Renovation

More pressure to man up against mold

By Teri Karush Rogers | February 14, 2011 - 10:36AM

Bed bugs may be the new toxic mold, but as we've reported before, that doesn't mean mold is no longer a concern in both new and existing construction. Noting that NYC issued 14,290 violations for residential mold last year, the New York Times reports that the City Council may require mold-resistant drywall and other materials in areas prone to wetness. 

"One defense against infestations is mold-resistant drywall, usually installed in places prone to water damage or leaks, like bathrooms and kitchens, or near heating and air-conditioning units," says the NYT story. "These products — trade names include DensArmor Plus from Georgia-Pacific, Gold Bond XP from National Gypsum and Fiberock from USG — typically include specially formulated paper or fiberglass coatings. They are not much more expensive than traditional drywall, which is paper-faced gypsum board. But using them during construction can save millions in remediation down the line."

Another area of concern we hadn't heard of before involves fiberglass insulation around heating and air conditioning. Apparently, it can get extraordinarily moldy after a decade or so.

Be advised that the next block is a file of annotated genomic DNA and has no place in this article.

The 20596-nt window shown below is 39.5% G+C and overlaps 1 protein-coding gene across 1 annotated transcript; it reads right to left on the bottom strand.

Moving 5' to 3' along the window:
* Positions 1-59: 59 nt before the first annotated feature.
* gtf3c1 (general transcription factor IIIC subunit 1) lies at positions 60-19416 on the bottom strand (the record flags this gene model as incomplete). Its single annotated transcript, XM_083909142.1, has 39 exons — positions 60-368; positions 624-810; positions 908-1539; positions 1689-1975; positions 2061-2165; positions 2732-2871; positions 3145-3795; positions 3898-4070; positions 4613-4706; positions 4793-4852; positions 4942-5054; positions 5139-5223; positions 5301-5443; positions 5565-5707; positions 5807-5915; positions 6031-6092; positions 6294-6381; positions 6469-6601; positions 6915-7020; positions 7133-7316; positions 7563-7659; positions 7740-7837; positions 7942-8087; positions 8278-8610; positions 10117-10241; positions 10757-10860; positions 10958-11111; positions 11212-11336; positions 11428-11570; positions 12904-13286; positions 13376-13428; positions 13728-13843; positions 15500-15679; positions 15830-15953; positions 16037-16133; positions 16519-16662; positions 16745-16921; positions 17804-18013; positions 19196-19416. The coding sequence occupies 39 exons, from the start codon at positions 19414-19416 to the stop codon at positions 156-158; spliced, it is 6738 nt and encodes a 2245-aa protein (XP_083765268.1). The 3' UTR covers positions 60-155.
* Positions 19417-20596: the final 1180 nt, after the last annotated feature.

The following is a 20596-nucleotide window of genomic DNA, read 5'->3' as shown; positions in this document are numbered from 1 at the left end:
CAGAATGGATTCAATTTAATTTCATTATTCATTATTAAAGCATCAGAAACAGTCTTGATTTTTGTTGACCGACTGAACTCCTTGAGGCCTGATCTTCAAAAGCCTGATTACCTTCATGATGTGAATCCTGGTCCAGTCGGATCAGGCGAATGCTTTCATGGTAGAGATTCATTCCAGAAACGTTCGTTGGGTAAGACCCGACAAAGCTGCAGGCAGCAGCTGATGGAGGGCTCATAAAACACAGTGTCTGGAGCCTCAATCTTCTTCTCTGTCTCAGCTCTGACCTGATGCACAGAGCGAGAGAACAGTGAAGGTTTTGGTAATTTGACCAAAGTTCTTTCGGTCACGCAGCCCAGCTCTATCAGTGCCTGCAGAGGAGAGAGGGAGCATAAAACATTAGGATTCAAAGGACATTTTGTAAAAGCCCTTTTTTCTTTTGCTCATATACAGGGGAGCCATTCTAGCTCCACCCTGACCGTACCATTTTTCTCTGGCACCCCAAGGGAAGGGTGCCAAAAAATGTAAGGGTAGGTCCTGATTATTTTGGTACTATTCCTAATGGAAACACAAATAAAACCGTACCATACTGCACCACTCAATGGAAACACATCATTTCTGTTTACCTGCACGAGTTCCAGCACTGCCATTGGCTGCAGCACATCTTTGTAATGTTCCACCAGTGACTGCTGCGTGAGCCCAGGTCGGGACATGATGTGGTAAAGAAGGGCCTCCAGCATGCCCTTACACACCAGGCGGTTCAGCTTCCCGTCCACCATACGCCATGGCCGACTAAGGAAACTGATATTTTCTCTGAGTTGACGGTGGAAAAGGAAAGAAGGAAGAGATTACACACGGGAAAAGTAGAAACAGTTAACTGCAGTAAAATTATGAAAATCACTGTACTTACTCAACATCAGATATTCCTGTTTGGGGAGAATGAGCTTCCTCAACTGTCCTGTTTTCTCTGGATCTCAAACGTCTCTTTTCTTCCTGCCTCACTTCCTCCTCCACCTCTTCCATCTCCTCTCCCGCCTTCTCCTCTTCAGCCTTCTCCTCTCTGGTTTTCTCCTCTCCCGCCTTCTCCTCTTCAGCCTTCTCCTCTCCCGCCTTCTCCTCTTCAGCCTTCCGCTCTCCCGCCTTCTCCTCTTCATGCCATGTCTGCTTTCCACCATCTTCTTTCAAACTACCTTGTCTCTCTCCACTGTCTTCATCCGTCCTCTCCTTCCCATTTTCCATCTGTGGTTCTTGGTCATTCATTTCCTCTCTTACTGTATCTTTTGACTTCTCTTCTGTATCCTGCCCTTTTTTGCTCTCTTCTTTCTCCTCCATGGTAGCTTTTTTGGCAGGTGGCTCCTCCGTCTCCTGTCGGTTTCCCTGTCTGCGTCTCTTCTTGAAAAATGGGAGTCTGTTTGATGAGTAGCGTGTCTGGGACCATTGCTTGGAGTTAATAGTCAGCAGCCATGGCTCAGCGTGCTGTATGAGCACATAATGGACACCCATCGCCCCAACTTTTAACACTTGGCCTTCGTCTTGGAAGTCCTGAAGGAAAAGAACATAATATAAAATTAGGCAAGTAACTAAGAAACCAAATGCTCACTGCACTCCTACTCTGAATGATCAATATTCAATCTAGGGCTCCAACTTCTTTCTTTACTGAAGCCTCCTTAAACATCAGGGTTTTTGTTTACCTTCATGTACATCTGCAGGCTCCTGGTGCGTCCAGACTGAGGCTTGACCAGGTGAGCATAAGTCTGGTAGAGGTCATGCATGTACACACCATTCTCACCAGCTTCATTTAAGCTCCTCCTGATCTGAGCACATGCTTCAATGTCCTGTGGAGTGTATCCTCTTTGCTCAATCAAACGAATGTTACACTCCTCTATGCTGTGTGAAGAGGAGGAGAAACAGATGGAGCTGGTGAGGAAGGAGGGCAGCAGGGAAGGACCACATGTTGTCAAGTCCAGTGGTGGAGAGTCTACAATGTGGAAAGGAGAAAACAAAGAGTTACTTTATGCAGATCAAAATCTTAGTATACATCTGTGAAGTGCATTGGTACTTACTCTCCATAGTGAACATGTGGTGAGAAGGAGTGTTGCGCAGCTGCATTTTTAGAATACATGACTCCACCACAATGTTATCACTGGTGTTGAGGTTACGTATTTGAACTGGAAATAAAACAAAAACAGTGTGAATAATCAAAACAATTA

(NY Times; previously)

Related posts:

Top 3 places to look for mold in your apartment

Mold, and Anton's clothing, uncovered during triage of of $2m condo

New condos called 'sickest' buildings

 

Teri Karush Rogers

Founder & Publisher

Founder and publisher Teri Karush Rogers launched Brick Underground in 2009. As a freelance journalist, she covered New York City real estate for the The New York Times. Teri has been featured as an expert on New York City residential real estate by The New York Times, New York Daily News, amNew York, NBC Nightly News, The Real Deal, Business Insider, the Huffington Post, and NY1 News, among others. Teri holds a BA in journalism and a law degree from New York University. 

Brick Underground articles occasionally include the expertise of, or information about, advertising partners when relevant to the story. We will never promote an advertiser's product without making the relationship clear to our readers.
topics: